PROVIDENCE, RI –
The American Athletic Conference held its fall meeting of the league’s presidents and athletic directors on Tuesday, November 5 in Philadelphia, Pennsylvania.
Highlights of the meeting included a discussion regarding the NCAA Board of Governors recent name, image and likeness statement, a review of member institution infrastructure support and production plans with respect to the ESPN+ component of the league’s landmark television/media rights agreement beginning July 1, 2020, planning for the Conference’s upcoming relocation to Dallas, Texas in the spring of 2020, future football scheduling models and the recent waiver granted to The American by the NCAA to conduct its football championship with 11 schools and no round robin, and a discussion of the next stages of the Conference’s highly successful Power 6 narrative.
The presidents approved funding for the Conference’s Academic Consortium for the next three years, while the athletic directors voted to add an affiliate member in women’s lacrosse beginning with the 2021 season and approved the recommendation by the Conference’s Faculty Athletic Representatives (FARs) to allow a student-athlete not on scholarship to transfer to another membership institution without serving a year in residency.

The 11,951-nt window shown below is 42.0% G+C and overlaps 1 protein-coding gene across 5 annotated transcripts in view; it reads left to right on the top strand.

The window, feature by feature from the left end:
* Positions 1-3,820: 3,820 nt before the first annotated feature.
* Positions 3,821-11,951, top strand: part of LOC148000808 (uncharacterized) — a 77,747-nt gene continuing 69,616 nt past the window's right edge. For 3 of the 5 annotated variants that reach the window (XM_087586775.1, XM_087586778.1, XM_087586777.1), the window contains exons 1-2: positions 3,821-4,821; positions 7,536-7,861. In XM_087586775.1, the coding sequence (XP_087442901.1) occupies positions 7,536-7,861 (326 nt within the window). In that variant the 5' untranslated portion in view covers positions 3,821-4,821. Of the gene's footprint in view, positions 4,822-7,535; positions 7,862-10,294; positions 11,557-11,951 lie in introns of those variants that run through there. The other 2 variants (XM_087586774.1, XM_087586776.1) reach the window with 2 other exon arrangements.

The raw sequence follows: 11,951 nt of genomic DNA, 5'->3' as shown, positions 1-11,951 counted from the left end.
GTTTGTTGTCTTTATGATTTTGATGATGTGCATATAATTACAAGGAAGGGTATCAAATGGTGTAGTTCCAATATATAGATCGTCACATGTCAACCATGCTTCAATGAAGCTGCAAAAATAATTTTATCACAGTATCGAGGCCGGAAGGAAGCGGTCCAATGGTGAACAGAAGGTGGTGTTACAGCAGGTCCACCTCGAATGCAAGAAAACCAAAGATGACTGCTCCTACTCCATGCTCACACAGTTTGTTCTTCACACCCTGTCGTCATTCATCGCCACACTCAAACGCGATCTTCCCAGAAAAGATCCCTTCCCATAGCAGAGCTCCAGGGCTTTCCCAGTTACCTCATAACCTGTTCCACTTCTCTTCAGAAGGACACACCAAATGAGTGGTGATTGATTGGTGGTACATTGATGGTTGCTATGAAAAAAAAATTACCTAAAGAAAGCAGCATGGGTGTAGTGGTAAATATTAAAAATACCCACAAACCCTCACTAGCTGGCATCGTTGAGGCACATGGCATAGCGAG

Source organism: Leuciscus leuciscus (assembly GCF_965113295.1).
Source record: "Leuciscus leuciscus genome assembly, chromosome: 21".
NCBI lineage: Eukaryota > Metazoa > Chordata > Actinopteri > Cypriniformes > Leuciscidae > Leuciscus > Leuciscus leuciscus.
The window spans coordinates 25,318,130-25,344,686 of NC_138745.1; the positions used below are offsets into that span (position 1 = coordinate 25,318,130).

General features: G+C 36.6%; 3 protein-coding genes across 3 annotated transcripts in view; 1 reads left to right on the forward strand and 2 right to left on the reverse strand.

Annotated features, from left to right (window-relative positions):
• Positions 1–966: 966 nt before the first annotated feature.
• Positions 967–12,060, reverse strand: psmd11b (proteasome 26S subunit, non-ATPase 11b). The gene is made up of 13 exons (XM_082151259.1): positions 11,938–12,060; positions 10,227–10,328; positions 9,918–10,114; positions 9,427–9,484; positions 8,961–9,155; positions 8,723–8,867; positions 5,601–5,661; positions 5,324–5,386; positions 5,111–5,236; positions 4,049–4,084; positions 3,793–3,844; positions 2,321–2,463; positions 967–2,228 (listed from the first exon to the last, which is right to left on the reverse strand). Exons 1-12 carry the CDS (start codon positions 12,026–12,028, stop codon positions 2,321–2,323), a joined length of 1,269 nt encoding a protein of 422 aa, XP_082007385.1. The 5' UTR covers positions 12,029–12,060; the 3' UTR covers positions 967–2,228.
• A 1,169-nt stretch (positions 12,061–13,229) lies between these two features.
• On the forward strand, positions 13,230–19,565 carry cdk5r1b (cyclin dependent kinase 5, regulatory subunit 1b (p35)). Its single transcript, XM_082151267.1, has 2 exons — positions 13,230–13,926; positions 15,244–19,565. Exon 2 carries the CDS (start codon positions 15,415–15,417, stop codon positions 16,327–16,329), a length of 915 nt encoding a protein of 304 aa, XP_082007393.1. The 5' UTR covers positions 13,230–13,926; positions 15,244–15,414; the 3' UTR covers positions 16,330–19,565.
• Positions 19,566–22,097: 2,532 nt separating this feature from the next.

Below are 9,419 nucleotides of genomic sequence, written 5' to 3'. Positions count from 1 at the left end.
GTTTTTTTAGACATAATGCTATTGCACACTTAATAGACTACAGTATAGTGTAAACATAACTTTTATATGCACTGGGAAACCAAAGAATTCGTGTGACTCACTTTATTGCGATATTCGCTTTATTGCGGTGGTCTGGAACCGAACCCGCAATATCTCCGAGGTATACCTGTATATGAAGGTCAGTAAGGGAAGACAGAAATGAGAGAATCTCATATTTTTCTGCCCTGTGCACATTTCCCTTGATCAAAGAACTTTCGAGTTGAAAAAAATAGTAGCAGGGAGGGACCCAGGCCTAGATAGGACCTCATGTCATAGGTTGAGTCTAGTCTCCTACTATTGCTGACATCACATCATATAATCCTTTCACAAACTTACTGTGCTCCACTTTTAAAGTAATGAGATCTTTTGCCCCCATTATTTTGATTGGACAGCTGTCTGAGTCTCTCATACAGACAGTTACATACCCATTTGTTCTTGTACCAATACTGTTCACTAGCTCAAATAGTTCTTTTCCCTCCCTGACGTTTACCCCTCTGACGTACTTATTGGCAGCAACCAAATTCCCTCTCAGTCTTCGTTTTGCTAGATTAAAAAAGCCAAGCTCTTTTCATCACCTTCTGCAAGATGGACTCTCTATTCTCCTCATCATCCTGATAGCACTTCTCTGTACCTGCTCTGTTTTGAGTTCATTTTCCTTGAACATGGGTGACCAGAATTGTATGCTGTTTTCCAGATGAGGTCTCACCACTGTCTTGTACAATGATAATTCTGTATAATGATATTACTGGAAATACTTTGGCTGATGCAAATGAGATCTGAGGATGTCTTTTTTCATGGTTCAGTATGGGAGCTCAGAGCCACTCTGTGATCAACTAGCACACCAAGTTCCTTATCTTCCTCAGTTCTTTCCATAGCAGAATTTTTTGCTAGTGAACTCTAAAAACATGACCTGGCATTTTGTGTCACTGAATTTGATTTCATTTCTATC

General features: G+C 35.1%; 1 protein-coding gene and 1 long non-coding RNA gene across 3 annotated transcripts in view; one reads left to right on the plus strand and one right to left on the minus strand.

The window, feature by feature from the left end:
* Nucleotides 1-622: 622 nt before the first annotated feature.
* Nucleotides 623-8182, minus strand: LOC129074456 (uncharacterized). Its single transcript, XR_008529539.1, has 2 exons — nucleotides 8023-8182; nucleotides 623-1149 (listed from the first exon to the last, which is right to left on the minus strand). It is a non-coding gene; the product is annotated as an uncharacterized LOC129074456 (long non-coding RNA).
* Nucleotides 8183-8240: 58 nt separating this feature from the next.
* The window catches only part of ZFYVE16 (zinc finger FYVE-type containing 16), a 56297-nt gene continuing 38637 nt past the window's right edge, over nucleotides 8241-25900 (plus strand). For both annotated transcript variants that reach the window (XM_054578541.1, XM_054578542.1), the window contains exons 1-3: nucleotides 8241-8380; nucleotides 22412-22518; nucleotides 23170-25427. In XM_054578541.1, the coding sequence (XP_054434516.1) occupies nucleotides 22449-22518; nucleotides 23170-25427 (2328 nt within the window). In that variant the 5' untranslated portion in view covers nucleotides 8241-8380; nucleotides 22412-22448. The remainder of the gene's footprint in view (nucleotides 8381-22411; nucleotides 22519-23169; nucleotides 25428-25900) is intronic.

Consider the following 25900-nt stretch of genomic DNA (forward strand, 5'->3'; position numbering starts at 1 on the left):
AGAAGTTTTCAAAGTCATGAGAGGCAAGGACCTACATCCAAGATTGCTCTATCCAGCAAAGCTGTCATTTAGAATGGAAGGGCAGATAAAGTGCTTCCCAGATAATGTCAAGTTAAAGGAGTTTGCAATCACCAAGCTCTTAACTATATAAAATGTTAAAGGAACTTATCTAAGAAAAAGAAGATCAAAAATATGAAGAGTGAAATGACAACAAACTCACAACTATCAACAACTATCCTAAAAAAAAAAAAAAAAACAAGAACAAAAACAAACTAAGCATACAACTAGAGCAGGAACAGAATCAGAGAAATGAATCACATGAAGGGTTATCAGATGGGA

“We had another extremely productive meeting with our presidents and athletic directors this week in Philadelphia,” American Athletic Conference Commissioner Mike Aresco said. “There was a great deal of discussion about the future of our league and the momentum that we have created as we prepare for our new television/media agreement with ESPN beginning next year. There is enormous enthusiasm in the wake of the Conference’s increasing football, basketball and Olympic sport success and we will continue to energize and refresh our successful P6 campaign. We discussed the NCAA Board of Governors’ recent statement on name, image and likeness and we will be forming a conference working group to examine further that issue. We are all in agreement that this is a very complicated matter, and that preserving the amateur experience in a way that is fair to all student-athletes is of the utmost importance.”